In March of 2006, my husband, my parents and I had the pleasure of seeing Jack Benny: Laughter in Bloom at Pearce Auditorium, Brenau University. It was a one-man show featuring a dead-on impersonation of Benny by a funny, gifted performer, Eddie Carroll.
On occasion, one's joy in a humorist's performance may be compromised by a sense -- who knows where it comes from? -- that when the curtain goes down, said humorist is a jerk with very little sense of how to treat other people. Watching Carroll, I experienced the opposite; somehow the man's good nature radiated through his work. I came not just to admire Carroll (and, through him, the great Benny as well) but to like him as well. He wasn't only fun to watch; he would have been fun to spend time with. I didn't get that privilege, but my friend and colleague Brad Strickland describes Carroll as "the nicest man I have ever met."
This week I learned that Eddie Carroll has passed away, the victim of a brain tumor. He was 76.
I won't cease to be grateful for the delight he gave me and my loved ones four years ago. Even though I never had the chance to get to know him personally, I'm privileged to have experienced his work. His was a life well-lived; like Benny before him, he brought joy to many and sorrow to none.
What worthier goal, than to be someone people remember with a smile? Would that more people had such a goal in mind.
In terms of national news, last week struck me as "Cruelty Week." First we got the story of the "death by bullying" of teenage Phoebe Prince. Then we learned of tragic consequences of the antics of "man of God" Fred Phelps, whose every word and action is a blasphemy. Raging bigot Phelps and his like-minded thugs have been in the habit of protesting at the funerals of fallen soldiers, carrying signs with the blazon "GOD HATES AMERICA," and crying out that the soldiers are now burning in hell for the sin of defending a country that tolerates homosexuality. The father of one soldier wouldn't stand for it and filed a lawsuit against this animal; the judge ruled in his favor. But Phelps, not content with degrading the grieving man at his son's funeral, appealed the decision, and now the father has been ordered to reimburse him for the court costs. Phelps claims his repugnant displays are protected by the First Amendment.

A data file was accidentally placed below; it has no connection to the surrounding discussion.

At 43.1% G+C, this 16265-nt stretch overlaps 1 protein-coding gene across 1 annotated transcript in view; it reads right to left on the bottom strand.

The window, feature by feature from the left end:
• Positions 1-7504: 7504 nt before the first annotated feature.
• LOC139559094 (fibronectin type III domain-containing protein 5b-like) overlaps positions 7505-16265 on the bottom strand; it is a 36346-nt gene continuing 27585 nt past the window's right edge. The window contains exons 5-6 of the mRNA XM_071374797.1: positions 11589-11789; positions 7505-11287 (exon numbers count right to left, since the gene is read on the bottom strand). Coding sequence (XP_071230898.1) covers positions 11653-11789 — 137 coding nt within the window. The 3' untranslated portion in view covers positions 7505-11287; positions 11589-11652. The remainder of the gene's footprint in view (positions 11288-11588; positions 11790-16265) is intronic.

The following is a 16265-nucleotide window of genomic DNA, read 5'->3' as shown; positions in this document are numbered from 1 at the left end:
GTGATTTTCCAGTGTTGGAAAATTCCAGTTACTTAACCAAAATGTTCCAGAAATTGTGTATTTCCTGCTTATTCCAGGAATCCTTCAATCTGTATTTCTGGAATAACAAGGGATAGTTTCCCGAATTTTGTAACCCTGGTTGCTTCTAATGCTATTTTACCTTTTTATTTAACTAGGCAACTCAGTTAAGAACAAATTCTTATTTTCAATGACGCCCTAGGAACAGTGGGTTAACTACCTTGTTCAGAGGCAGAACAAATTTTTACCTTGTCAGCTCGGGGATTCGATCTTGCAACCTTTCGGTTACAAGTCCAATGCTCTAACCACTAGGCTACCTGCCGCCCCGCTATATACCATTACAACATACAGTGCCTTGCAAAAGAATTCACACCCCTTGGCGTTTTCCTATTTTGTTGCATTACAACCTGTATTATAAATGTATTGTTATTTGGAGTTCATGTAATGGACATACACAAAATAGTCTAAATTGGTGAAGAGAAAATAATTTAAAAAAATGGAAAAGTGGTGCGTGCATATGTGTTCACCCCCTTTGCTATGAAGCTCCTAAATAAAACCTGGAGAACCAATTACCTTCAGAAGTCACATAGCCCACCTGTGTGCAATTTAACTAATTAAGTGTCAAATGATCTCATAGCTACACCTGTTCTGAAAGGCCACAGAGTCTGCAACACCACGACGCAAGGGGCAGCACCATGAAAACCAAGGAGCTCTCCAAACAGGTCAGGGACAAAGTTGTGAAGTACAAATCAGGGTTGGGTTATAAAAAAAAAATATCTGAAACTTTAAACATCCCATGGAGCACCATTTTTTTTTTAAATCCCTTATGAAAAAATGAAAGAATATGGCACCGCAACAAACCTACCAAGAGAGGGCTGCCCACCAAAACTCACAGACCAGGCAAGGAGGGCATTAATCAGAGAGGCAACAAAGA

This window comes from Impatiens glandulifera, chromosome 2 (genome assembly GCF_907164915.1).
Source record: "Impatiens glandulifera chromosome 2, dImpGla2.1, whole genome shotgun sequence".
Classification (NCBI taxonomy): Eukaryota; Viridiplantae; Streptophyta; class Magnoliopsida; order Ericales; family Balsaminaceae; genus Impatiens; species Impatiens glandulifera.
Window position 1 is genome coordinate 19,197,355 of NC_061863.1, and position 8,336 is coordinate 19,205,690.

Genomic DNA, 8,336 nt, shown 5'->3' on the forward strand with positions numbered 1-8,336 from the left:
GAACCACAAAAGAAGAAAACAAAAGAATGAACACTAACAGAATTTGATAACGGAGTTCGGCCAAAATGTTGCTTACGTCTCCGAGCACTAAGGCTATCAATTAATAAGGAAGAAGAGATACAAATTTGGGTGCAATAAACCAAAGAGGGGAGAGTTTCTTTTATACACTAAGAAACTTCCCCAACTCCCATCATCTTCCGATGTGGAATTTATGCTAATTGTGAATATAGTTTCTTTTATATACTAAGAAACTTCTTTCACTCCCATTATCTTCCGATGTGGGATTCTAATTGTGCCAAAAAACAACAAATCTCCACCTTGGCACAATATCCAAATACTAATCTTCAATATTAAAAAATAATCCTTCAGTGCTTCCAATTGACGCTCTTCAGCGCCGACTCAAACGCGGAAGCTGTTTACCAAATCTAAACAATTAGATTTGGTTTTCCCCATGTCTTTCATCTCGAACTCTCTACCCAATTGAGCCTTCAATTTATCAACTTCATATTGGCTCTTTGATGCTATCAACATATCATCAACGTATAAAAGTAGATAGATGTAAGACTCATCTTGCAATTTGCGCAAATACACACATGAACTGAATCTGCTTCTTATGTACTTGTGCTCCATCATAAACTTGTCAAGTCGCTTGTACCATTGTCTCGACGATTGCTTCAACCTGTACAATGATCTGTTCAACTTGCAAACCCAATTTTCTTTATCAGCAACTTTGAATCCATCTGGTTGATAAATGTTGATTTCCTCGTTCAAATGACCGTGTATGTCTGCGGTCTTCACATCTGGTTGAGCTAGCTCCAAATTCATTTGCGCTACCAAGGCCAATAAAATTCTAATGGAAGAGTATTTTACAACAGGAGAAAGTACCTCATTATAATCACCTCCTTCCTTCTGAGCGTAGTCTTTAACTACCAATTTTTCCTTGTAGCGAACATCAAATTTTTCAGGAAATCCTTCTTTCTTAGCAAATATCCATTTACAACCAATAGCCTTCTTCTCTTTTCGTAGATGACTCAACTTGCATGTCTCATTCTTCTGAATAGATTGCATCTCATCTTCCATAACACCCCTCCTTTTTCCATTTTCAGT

I do understand that the First Amendment exists primarily to protect unpopular speech; popular speech needs no protection. Likewise I understand the need for this defense. While some ideas -- the garbage spouted at a Klan rally, for instance -- will never be vindicated by the passing years, today's unpopular speech could be tomorrow's accepted wisdom. Frederick Douglass's denunciations of slavery, for example, were inflammatory in their day; today, we perceive them as plain common sense, and are disturbed to know that so many once vehemently disagreed.
But freedom of speech is not absolute. We can't say anything we feel like. If we stride into a church and shout that a bomb has been buried underneath it, we're going to create a panic, and then we're going to get clapped in jail. Laws exist to protect people from slander in speech and libel in print. What can be more slanderous than an assertion that a loved one is damned to hell for serving his country?
While men like Eddie Carroll radiate goodness and spread pleasure wherever they go, Phelps and his thugs are in the business of spreading misery, targeting people who are already suffering more than their share. One man was brave enough to try to put him out of business, and now he is paying the price. The most sickening aspect of all this is that the sociopathic bully claims to be doing the work of God. Yet when he passes on, it's doubtful that anyone outside his own thuggish circle will think of him and smile -- unless it's to smile in relief that he's gone at last.
The news is full of people like Phelps and the teenage brutes that drove Phoebe Prince to suicide. Yet so many exceptional people who do their jobs well, whose spark of creativity brightens and/or enlightens the world around them, and whose hearts are warm and instincts are good never make the front page. We who knew them and experienced their work must sing their praises. I've known many such people --artists, performers, teachers, public servants. It's always a good idea to spare a thought for them when we're feeling disgust for the thugs in the news, to remind ourselves that human nature has many sides, positive as well as negative.
Phelps and his gang should not get away with what they've done. Thankfully, public opinion has come down on the grieving father's side, and donations are pouring in to help him with those court costs. Not only that, but some states are considering passing noise ordinances which would make it illegal to disrupt a funeral, and which would clearly designate Phelps's speech as un-protected and inexcusable.
But in the end, his true character will be revealed in what he leaves behind, and how people remember him once he's left this earth.
What's our legacy -- joy or misery?
I do recognize that